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Gospel reflection for Sunday

How happy are the poor in spirit; theirs is the kingdom of heaven. Psalm 145,6-7.8-9.9-11

The Beatitudes are a charter for those who recognise that without God there is something missing in life. They are the badges of a true disciple of Christ. The things they stand for are very beautiful: things such as peace, goodness, joy, love, gentleness, compassion, mercy and integrity. A person who lives according to the beatitudes is already living in the kingdom of heaven. Eternal life will merely be the full blossoming of a plant that is green with life. The word ‘happy’ in this context means ‘blessed’. Matthew 5:1-12a

Bishops of Rome on Holy Scripture

Pope Francis

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I love my old Bible, which has accompanied me half my life. It has been with me in my times of joy and times of tears. It is my most precious treasure. I live out of it, and I wouldn’t give anything in the world for it.Prologue to German edition of YouCat Bible

Pope Benedict XVI

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“The Word of the Lord abides for ever.” This Word is the Gospel which was preached to you” (1 Pet 1:25; cf. Is 40:8). With this assertion from the First Letter of Saint Peter, which takes up the words of the Prophet Isaiah, we find ourselves before the mystery of God, who has made himself known through the gift of his Word. This Word, which abides for ever, entered into time. God spoke his eternal Word humanly; his Word ‘became flesh’ (Jn 1:14). This is the good news. Apostolic Exhortation Verbum Domini

Saint Pope John Paul II

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[Sacred Scripture] is truly divine, because it belongs to God truly and genuinely: God himself inspired it, God confirmed it, God spoke it through the sacred writers – Moses, the Prophets, the Evangelists, the Apostles – and, above all, through his Son, our only Lord, in both the Old and the New Testament.Apostolic Letter Patres Ecclesiae

Pope Leo XIII

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Among the reasons for which the Holy Scripture is so worthy of commendation – in addition to its own excellence and to the homage which we owe to God’s Word – the chief of all is, the innumerable benefits of which it is the source; according to the infallible testimony of the Holy Ghost Himself, who says: “All Scripture, inspired of God, is profitable to teach, to reprove, to correct, to instruct in justice, that the man of God may be perfect, furnished to every good work.”Encyclical on the Study of Holy Scripture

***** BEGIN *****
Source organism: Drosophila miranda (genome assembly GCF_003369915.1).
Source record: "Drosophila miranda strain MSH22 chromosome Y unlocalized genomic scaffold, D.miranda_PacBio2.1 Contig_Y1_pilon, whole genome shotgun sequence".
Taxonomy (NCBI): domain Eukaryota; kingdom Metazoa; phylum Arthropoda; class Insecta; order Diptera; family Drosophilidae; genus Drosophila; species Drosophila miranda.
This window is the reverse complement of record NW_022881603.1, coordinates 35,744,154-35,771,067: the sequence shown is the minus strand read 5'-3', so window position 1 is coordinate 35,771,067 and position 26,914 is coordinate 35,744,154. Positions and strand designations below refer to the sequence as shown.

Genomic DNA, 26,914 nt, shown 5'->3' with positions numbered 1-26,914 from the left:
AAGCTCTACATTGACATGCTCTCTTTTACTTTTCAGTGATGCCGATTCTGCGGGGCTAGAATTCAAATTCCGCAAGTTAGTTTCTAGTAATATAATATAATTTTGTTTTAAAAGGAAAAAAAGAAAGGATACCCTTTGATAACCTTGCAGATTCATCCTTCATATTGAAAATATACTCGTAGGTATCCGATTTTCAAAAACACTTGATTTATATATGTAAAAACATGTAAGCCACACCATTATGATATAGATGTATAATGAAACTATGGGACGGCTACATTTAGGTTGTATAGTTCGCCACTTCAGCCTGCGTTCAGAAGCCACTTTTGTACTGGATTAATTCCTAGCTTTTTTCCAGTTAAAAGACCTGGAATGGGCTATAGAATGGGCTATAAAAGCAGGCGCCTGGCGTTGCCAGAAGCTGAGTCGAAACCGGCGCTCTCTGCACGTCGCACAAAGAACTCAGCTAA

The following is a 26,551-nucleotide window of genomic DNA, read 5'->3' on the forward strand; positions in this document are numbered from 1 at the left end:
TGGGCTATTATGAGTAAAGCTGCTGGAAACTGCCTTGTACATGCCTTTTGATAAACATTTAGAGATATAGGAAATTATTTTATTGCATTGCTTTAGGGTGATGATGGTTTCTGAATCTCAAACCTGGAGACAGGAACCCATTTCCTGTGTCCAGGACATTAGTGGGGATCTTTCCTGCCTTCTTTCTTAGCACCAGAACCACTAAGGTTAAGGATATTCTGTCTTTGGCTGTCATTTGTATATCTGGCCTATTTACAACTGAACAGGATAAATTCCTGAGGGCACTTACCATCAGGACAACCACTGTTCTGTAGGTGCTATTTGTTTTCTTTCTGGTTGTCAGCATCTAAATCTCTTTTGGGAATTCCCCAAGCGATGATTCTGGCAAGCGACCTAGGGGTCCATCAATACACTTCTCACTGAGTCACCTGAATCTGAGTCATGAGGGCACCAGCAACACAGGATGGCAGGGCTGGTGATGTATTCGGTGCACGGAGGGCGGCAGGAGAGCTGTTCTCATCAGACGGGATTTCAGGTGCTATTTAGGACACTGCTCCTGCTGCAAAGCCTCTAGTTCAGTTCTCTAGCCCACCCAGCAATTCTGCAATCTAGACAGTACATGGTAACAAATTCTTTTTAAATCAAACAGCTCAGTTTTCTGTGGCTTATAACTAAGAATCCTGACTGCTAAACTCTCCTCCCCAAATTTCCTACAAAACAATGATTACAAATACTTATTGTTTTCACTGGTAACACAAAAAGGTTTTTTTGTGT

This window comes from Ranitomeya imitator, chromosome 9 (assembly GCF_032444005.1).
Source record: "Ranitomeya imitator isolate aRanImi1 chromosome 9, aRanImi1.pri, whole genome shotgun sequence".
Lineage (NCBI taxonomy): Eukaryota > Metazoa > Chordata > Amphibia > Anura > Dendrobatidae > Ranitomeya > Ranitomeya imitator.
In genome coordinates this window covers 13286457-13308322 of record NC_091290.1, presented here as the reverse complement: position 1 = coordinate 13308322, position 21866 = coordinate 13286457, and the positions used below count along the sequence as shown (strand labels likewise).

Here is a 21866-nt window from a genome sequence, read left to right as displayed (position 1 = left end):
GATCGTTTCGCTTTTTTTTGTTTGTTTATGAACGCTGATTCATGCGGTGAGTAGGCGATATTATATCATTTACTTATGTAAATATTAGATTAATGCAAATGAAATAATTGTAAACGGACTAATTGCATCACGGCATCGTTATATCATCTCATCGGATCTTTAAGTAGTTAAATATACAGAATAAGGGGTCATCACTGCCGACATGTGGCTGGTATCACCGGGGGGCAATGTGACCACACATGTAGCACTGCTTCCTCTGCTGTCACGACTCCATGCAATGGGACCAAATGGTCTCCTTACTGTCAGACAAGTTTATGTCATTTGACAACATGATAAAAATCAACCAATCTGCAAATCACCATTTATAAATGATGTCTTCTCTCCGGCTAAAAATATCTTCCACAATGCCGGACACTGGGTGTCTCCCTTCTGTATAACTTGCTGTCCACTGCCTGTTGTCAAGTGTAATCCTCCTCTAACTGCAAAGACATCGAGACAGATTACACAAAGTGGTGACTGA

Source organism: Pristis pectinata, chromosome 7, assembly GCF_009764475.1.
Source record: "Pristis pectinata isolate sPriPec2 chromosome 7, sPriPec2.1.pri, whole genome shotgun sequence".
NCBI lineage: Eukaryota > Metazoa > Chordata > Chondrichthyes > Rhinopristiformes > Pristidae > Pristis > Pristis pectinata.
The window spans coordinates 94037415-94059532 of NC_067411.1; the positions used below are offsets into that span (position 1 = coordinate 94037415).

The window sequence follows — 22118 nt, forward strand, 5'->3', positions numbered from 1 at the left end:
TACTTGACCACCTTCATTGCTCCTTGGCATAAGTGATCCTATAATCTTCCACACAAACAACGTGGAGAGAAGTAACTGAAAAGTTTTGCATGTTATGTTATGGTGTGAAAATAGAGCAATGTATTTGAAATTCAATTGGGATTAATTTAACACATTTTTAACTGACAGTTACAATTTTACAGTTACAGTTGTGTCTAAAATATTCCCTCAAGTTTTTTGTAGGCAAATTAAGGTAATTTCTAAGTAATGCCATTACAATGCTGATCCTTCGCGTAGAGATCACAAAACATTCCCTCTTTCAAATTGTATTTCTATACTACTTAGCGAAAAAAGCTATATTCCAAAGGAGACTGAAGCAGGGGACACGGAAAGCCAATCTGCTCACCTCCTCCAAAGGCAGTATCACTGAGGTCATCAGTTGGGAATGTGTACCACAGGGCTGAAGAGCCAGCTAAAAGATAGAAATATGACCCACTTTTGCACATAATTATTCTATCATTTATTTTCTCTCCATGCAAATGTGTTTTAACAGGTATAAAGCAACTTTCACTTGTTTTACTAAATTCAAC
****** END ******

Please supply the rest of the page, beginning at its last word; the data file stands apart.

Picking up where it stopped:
Indulgences attached to Scripture reading

TeachingConditionsIndulgenced work

An indulgence is a remission before God of the temporal punishment for sins, whose guilt is forgiven, which a properly disposed member of the Christian faithful obtains under certain and clearly defined conditions through the intervention of the Church, which, as the minister of Redemption, dispenses and applies authoritatively the treasury of the expiatory works of Christ and the Saints.

An indulgence is partial or plenary according to whether it removes either part or all of the temporal punishment due to sin.

To gain indulgences, whether plenary or partial, it is necessary that the faithful be in the state of grace at least at the time the indulgenced work is completed.

Indulgences can always be applied either to oneself or to the souls of the deceased, but they cannot be applied to other persons living on earth.

To gain plenary indulgence, in addition to excluding all attachment to sin, even venial sin, it is necessary to perform indulgenced work and fulfil following three conditions:

  • Sacramental Confession
  • Eucharistic Communion
  • Prayer for intentions of Sovereign Pontiff (one Our Father and one Hail Mary suffice, though choice of prayer is left to faithful).

Single Confession suffices for gaining several plenary indulgences; but Holy Communion and the prayers for the intentions of the Holy Father are needed to gain each plenary indulgence.

Three conditions may be fulfilled several days before of after indulgenced work, though it is fitted to receive Holy Communion and pray for Holy Father on the same day the indulgenced work is performed.

If any of the conditions of gaining plenary indulgence is not met, then partial indulgence is obtained.

Under general conditions a plenary indulgence is granted to the faithful who read the Sacred Scriptures as spiritual reading, from a text approved by competent authority and with the reverence due to the Divine Word, for at least a half an hour; if the time is less, the indulgence will be partial.
To check approved versions of Sacred Scriptures in England and Wales go to website